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NEWS > 05 October 2007

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Report calls for review of D.C
The D.C. Police Complaints Board, an independent agency that investigates reports of police misconduct, is calling on police to improve the monitoring of complaints that officers fail to respond appropriately to hate crimes, including anti-LGBT hate crimes.

The board delivered the request, part of a nine-page report released Sept. 30, to Mayor Adrian Fenty, Police Chief Cathy Lanier and members of the City Council.

Pointing to a December 2008 City Council hearing on police response to hate crimes, the report says “some members of the public feel [D.C. police] and other crimin... Read more

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International Herald Tribune -
05 October 2007
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Police in Puerto Rico rocked b

For years, police officers in this bleak coastal town seized drugs on raids — then allegedly planted it on dozens of people.

The FBI arrested 10 officers this summer in one of the worst police corruption cases to hit Puerto Rico.

The impact of the scandal became apparent this week when the local Justice Department recommended throwing out cases against 51 people accused of drug offenses in Mayaguez, a town on Puerto Rico's western shores.

The police unit in Mayaguez considered residents of housing projects near their precinct as "targets of opportunity," said Luis Fraticelli, the top FBI official in Puerto Rico, in an interview with The Associated Press.

"They would drive by and they didn't like the kid or whatever, so they would decide to go plant drugs on him," said Fraticelli.

The officers have proclaimed their innocence, but the island's 8,000-strong force has been reeling from accusations of corruption. Fraticelli noted there were nearly 50 federal indictments of police last year.

Just last month, five officers who had belonged to unit in the capital, San Juan, were accused of protecting drug traffickers. Four members of an anti-narcotics unit in the northern town of Arecibo were arrested by the FBI for allegedly planting evidence.

In an episode that was caught on videotape and shown on YouTube and local TV, one officer shot and killed an unarmed man at point-blank range as he was lying on the ground. Another policeman allegedly shot to death his own supervisor inside a police station. Both cases have resulted in first-degree murder charges against the officers.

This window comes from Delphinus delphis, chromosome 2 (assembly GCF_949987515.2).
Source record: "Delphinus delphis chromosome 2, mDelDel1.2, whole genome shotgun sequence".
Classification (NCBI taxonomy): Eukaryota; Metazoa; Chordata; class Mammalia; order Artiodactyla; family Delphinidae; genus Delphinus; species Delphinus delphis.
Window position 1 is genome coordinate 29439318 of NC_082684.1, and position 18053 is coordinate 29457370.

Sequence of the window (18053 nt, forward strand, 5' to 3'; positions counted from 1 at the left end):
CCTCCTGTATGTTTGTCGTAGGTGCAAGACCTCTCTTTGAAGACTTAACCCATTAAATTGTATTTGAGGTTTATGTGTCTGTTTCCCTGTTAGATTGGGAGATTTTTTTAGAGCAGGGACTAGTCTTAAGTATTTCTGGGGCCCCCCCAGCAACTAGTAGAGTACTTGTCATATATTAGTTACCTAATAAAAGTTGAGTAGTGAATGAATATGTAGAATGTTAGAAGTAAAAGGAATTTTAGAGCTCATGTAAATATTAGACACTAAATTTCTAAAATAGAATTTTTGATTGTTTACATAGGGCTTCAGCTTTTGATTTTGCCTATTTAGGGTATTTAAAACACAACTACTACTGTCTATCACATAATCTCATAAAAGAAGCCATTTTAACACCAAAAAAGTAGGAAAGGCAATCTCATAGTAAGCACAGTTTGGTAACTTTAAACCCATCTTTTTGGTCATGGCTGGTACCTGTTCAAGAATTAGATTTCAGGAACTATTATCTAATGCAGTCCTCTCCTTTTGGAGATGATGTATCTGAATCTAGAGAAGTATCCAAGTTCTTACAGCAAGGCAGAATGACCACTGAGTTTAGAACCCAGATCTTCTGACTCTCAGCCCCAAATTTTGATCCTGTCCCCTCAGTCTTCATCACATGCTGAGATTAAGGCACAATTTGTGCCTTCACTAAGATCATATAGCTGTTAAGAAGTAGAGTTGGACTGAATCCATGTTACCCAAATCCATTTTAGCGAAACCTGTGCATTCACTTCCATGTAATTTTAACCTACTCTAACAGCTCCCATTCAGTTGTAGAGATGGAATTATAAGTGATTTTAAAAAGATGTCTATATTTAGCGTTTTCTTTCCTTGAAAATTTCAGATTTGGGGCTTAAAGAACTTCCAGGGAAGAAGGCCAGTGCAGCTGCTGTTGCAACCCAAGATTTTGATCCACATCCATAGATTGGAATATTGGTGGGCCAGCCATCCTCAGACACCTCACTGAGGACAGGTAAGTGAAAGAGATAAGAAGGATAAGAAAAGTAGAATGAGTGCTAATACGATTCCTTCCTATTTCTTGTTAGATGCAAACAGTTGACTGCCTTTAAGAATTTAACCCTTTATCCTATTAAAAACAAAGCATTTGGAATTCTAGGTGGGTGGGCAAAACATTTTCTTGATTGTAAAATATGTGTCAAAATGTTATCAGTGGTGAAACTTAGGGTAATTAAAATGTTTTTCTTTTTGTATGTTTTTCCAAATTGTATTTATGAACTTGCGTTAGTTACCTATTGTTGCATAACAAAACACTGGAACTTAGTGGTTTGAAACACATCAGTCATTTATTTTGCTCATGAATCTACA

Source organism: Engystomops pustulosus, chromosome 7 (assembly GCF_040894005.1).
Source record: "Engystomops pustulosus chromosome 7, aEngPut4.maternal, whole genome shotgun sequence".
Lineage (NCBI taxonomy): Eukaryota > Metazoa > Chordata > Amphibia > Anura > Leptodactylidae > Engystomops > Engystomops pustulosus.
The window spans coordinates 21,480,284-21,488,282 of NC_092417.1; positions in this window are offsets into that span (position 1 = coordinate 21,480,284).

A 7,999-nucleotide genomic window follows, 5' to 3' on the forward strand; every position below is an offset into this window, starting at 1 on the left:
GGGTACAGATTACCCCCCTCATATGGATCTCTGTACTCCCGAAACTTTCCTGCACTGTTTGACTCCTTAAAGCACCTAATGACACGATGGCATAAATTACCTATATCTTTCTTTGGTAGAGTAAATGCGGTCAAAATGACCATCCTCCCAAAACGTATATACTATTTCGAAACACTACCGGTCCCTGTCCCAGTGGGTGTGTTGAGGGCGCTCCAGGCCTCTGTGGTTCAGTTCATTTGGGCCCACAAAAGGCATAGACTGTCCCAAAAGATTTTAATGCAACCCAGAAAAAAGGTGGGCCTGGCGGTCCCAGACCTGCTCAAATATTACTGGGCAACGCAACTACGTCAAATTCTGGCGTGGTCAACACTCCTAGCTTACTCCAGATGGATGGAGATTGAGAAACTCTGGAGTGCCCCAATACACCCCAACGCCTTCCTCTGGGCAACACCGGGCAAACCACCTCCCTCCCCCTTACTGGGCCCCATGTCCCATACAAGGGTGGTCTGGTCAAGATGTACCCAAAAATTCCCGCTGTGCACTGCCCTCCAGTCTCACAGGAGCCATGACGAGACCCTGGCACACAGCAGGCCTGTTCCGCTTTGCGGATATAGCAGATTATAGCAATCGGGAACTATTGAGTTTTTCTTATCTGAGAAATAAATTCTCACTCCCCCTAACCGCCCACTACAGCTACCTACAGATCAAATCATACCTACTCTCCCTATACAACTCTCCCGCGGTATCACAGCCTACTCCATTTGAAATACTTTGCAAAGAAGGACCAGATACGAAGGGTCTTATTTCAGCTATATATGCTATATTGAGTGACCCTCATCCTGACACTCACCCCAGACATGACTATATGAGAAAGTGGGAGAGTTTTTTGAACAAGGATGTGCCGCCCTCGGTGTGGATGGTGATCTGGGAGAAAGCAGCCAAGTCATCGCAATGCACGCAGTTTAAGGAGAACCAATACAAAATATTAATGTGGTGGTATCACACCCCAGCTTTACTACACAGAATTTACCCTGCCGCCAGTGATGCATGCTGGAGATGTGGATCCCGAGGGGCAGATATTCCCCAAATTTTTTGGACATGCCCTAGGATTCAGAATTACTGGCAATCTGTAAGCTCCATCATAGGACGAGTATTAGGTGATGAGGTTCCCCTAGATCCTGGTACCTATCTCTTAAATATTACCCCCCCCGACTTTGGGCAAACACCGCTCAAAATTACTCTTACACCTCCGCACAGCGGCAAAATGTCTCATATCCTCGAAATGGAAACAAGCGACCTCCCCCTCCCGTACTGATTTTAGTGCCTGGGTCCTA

Puerto Rico's governor and its police chief recently announced a US$14 million (€10 million) plan for increased background checks, drug testing and training for police.

But some residents of the Candelaria complex in Mayaguez, a warren of gray concrete buildings where drug use is rife, say the move comes too late to overcome ingrained mistrust.

A mural painted on a wall enclosing an outdoor basketball court depicts a girl running from a baton-wielding officer under the slogan: "To be poor is not a crime."

Armed with a video camera, Virgen Carrasquillo try to catch police manhandling drug suspects during daylight raids.

Officers regularly stopped her on her motor scooter and made threats about her filming, she said.

Days after she filed a harassment complaint in June, police arrived with a search warrant. After ransacking her apartment, they cited her husband for possession of cocaine that she claims was planted.

"It was all lies," said Carrasquillo, a 30-year-old dance teacher with studs piercing her lip and eyebrow.

Her husband, Xuan Carravallo, 32, was released on bail and returned to selling bottled water at a traffic light outside Candelaria's gates. His case is among 51 that the island's Justice Department says should be thrown out.

According to the federal grand jury indictment handed down in August, police fabricated cases against potentially innocent people over three years. The officers now face between 10 years and life in prison.

Fraticelli said the officers did not seek money, but would not elaborate on their motives.

Prosecutors are reviewing dozens of cases that already went to trial, though Justice Secretary Roberto Sanchez Ramos said few if any people were sentenced to prison on evidence from the Mayaguez officers.

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